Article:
I DON'T HATE MY BODY, I THINK IT'S WONDERFUL...
Image caption: Me in Dublin in 2016
I know, surprising to hear isn’t it? How often do you hear someone say that? Never, right? Especially a woman.
I was 16 stone at 16 years old. And I’ve fluctuated between that weight and 11st 9 since then. I’m now 34 years old and I don’t quite know what weight I am. I haven’t weighed myself since January. I could be 10 stone or I could be 18 but it doesn’t really matter does it? While knowing my weight may have no impact on you, it had a very big impact on me. Recently I have realised that nothing determines my happiness or the state of my health more than when my brain and my body tell me I am happy and healthy. The weight on the scales often made me quite sad for not being a number I wanted to see and I really don’t like feeling sad. So I stopped weighing myself.
I am fascinated and mortified when I think about the amount of time I spent researching diets, meal planning and writing food diaries and I was always just sad and disappointed in myself, even angry. I realise now I could have used that time much more wisely. And none of those efforts made me like my body. None of the restricting food, none of the weight loss. I was never quite there. Never quite good enough. I never allowed myself to be happy.
Then, in 2016, I did a self development course in London and recognised something rather special. You ready for the revelation? Ok, well…
Who I am is a loving auntie. Who I am is a thoughtful and funny friend. A helpful and conscientious and sometimes frustrating colleague. A caring daughter, sister and niece. What makes me a human is my interaction with other people, what I can accomplish with them and what I can do for them. I am a combination of hopes and dreams and emotion. I realised that it is within my power to create a great and happy future for myself. To travel, to learn, to love and to dream big. And the most surprising thing about all of that? Everything that makes me this human being, has nothing to do with what my face or my body looks like.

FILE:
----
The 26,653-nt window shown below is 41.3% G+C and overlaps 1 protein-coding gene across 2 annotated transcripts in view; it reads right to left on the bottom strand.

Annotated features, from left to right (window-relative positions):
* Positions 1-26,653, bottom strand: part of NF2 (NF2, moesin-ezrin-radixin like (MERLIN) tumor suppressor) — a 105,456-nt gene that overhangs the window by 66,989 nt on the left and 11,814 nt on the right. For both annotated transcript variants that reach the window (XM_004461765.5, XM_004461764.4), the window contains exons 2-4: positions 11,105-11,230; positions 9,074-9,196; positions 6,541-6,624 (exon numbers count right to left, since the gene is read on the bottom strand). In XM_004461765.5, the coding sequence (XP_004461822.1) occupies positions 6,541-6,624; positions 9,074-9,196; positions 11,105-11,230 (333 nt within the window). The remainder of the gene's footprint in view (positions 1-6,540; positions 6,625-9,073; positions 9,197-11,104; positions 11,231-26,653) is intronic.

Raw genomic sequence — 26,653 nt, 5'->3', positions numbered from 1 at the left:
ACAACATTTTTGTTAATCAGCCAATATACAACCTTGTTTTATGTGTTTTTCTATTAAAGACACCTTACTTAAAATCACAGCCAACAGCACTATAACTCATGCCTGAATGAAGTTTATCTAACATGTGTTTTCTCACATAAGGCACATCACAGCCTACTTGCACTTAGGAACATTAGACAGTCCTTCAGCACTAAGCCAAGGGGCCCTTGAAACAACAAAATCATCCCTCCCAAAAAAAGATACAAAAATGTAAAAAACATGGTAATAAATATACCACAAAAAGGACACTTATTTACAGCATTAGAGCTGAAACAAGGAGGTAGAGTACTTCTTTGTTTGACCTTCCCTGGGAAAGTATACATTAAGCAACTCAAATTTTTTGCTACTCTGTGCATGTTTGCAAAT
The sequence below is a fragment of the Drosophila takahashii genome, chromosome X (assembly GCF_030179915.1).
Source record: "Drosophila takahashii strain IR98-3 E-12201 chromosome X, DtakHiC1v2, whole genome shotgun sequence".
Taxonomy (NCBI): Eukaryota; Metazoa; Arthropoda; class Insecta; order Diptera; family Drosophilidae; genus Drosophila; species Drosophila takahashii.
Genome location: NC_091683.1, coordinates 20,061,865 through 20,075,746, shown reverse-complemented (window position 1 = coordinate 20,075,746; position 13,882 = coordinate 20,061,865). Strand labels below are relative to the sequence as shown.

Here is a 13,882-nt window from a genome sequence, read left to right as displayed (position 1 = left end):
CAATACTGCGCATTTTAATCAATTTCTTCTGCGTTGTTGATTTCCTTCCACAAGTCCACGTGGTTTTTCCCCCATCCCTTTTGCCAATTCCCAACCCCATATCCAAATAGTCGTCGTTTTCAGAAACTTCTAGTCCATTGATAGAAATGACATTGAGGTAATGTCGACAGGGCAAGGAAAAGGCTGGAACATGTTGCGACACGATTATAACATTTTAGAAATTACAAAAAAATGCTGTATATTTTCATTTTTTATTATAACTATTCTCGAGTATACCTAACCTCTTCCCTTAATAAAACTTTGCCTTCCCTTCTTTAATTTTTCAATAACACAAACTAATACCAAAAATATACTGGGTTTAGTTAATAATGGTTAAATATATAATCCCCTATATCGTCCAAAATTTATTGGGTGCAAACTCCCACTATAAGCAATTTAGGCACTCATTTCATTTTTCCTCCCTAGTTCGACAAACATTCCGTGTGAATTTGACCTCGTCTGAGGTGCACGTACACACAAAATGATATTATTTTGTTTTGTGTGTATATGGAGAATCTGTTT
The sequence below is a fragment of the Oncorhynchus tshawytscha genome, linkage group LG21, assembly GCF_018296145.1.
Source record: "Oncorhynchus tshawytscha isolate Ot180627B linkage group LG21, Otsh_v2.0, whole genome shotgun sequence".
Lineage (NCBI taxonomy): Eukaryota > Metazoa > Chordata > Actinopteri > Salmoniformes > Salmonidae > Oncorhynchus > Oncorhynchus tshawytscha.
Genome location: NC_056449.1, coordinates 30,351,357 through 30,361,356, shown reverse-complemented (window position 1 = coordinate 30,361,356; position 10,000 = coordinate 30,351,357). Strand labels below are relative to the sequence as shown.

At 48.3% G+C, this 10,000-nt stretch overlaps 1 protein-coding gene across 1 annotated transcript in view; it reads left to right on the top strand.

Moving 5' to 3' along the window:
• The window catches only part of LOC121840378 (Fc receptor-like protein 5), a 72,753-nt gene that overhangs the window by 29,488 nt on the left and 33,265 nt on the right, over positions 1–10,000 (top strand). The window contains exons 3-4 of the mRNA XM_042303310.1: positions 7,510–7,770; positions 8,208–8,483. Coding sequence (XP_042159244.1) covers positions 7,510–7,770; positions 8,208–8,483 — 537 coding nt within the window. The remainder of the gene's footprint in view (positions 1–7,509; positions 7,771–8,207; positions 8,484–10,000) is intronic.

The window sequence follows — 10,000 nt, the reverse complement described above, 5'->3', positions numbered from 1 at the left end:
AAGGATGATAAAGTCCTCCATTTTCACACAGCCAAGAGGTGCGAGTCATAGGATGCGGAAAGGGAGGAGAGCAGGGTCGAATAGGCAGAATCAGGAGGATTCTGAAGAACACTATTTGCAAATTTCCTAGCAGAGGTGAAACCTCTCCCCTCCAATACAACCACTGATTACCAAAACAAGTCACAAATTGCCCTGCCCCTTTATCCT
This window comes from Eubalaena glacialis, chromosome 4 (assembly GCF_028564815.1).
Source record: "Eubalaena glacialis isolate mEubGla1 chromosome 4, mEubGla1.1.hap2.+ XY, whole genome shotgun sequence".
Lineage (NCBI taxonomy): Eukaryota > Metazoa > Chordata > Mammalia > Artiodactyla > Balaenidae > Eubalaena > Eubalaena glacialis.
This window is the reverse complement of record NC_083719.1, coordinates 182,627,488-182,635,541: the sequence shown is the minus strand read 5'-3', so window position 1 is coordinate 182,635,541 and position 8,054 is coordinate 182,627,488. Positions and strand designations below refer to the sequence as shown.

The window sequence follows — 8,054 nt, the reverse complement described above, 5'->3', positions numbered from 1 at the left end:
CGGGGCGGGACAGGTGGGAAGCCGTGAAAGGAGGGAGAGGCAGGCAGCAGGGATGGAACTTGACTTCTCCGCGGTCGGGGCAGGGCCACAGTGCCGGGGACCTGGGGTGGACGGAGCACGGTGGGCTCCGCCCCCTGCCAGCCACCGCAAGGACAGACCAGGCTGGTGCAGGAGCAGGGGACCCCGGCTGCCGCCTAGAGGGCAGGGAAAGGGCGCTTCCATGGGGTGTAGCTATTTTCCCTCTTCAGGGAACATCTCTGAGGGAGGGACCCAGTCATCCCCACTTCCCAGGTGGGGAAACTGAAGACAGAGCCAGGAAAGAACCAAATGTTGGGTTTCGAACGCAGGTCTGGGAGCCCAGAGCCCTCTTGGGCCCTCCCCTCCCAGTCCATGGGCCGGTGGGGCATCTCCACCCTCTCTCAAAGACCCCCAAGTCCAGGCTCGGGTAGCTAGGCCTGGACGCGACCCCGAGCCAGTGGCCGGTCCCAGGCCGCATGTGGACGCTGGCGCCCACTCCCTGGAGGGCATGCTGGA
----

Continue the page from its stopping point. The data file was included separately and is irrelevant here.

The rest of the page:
The morning that revelation hit me in October 2016 I was standing in my aunt’s bathroom in London looking at myself in a full length mirror, crying. And I knew. This is the first time I am crying for the right reason. My body IS that incredible gift so many people have been telling me it was, for years.
I used to think it was cuckoo when someone said ‘your body is a gift’ because I couldn’t wrap my head around seeing past the rolls of fat, the unwanted hair, the dodgy hearing and cracking joints. But now I realise: my body has carried me around the world, allowed me to build sand castles with my nephews, kept me warm, allowed me to learn, to talk, to smile, to create, to show love in all its forms and to express the person I am. And I’d been continually cruel to it, I’d hated it and given it such a hard time. Well, NO MORE. From now on this body (and the brain that goes along with it), gets what it needs, what it wants and what it deserves. Some love.